Growing questions over cybersecurity have inspired an international firm to set up a dedicated hotline for clients.
London-headquartered Herbert Smith Freehills announced yesterday that its new cybersecurity service will enable clients to receive advice on issues simultaneously across multiple jurisdictions wherever they may arise.
Andrew Moir, head of the firm’s global cybersecurity practice, told the Gazette that many clients were now ‘trying to get on top’ of their legal issues around cybersecurity.
‘We wanted to give them a medium through which they can ask questions as they arise… without having to set up a retainer each time,’ he added.
Moir said the firm was receiving queries on a spectrum of issues which were not necessarily big enough to warrant the firm to be instructed on an individual retainer.
‘One client was in the process of setting up different information handling guidelines, and had a quick question around how they should categorise different sorts of information,’ Moir recalled.
‘Other clients have experienced relatively small cybersecurity incidents and needed some guidance. For example, someone might have sent an email with a confidential document to the wrong person.’
Moir identified several reasons why cybersecurity has become a growing area of concern for businesses.
‘Each time you open the papers, there is some cybersecurity incident that has happened. This is prompting clients that haven’t worried about cybersecurity in the past to start thinking about it,’ he said.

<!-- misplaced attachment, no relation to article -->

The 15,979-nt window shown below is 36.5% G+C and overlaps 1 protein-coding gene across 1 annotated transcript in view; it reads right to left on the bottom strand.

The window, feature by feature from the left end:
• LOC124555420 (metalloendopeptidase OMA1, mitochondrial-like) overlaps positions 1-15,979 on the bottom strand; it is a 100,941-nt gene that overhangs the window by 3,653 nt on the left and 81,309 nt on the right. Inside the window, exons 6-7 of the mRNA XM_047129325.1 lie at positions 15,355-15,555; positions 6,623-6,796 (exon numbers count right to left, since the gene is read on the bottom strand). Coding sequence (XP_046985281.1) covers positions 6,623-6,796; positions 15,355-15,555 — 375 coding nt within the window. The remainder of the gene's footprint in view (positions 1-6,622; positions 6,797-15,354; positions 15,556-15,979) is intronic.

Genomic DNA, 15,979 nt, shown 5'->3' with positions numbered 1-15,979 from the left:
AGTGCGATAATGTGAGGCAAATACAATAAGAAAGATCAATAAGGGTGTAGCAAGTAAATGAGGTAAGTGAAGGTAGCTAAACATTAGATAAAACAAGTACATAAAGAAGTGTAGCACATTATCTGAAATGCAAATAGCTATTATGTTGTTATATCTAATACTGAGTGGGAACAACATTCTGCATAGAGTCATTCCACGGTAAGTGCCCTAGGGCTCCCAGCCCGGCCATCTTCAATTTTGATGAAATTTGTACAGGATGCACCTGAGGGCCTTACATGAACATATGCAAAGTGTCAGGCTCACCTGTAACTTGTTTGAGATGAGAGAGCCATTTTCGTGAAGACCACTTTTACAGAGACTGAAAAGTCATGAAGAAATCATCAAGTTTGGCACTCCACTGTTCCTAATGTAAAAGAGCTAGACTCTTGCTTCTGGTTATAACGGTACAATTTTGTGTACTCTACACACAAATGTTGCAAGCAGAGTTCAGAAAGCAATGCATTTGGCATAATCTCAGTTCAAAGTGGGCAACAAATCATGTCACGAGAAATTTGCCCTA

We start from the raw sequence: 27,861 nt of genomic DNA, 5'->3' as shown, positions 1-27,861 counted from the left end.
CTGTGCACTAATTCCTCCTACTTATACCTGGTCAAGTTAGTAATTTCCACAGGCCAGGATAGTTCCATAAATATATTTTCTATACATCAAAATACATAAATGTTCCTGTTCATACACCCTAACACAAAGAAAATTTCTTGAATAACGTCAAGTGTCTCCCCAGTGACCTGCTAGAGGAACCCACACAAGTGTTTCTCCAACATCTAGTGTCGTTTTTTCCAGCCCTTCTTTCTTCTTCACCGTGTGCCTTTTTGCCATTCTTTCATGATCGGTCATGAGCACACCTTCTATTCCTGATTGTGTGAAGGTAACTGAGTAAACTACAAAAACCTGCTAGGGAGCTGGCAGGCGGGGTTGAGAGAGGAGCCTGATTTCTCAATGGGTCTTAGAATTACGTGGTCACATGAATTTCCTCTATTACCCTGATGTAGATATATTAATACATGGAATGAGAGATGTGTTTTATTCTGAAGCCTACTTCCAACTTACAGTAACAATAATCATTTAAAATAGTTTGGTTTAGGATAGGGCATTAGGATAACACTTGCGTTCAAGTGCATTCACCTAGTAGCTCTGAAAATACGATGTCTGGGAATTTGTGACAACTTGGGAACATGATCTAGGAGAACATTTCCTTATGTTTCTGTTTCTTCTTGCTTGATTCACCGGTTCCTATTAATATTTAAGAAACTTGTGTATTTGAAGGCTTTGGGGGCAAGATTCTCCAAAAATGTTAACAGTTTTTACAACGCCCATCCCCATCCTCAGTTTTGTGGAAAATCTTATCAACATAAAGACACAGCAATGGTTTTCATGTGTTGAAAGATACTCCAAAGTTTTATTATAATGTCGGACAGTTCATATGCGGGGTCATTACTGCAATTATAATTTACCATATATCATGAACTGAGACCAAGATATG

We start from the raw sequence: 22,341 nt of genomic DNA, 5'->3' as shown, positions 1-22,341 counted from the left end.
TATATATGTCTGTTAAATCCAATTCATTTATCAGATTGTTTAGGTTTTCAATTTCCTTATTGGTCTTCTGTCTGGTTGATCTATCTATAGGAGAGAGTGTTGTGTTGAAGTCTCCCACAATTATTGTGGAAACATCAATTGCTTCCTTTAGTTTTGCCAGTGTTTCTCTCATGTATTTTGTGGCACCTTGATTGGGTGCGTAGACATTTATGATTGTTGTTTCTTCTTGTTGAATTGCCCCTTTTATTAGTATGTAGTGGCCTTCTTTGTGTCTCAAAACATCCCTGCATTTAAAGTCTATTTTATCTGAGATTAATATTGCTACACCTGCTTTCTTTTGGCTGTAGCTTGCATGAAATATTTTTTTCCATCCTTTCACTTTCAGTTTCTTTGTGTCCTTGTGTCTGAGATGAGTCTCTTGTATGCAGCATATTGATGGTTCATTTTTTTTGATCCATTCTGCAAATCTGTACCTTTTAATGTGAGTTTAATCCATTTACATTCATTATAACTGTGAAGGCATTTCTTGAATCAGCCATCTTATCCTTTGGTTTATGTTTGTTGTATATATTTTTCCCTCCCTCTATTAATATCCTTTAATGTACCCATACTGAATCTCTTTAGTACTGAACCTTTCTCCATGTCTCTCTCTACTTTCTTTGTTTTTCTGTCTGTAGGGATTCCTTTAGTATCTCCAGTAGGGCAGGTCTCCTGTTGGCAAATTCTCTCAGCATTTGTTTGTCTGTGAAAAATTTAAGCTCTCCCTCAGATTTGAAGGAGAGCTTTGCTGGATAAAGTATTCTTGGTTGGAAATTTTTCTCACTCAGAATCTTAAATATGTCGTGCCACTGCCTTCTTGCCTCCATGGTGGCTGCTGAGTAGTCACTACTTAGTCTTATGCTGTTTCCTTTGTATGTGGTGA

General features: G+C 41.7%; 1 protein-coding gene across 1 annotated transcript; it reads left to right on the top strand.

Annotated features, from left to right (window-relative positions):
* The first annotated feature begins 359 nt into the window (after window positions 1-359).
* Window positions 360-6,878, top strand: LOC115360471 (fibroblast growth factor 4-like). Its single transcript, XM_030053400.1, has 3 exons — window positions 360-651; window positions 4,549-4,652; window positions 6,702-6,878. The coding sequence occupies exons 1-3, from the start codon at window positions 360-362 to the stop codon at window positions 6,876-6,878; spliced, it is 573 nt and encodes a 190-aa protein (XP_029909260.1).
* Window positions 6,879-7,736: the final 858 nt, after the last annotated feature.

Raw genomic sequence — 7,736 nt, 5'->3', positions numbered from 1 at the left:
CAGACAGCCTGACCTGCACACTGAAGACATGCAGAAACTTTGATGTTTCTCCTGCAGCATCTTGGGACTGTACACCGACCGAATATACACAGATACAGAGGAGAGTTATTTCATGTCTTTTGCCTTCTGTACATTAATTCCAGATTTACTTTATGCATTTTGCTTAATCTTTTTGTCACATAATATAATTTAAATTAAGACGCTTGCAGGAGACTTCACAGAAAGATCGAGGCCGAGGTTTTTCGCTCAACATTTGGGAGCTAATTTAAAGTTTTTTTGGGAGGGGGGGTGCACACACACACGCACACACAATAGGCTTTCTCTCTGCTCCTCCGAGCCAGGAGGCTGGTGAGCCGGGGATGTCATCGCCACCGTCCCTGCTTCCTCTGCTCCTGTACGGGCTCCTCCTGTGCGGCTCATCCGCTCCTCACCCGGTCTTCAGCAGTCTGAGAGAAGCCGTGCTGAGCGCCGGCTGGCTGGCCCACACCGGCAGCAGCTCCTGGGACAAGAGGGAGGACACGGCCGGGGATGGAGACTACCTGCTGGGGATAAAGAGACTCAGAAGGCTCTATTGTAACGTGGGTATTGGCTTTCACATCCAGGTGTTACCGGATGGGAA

Clients have become aware of cybersecurity from a regulatory and compliance perspective as a result of significant fines coming through from regulators.
The regulatory framework is also getting tougher, Moir said.
Penalties for data breaches are likely to be greater once a new EU General Data Protection Regulation comes into force in 2018. The regulation will replace all data protection legislation in EU member states, including the UK’s Data Protection Act, without the need for further national legislation.
Moir said the UK’s position will be influenced by Britain’s decision to leave the EU. However, the regulation will be in force before Brexit occurs.
Although higher penalties are coming through for data breaches, Moir said many of the firm’s clients are more worried about the wider commercial risks to their business that cybersecurity poses, such as business interruption and reputational damage.
‘We also get different questions from clients depending on the industry sector,’ he added.
‘For e-commerce, breaches of customer data are often a concern. But for a company operating a power station, factory or mine, securing critical infrastructure – and the legal issues that arise if it is compromised – are going to be key issues.’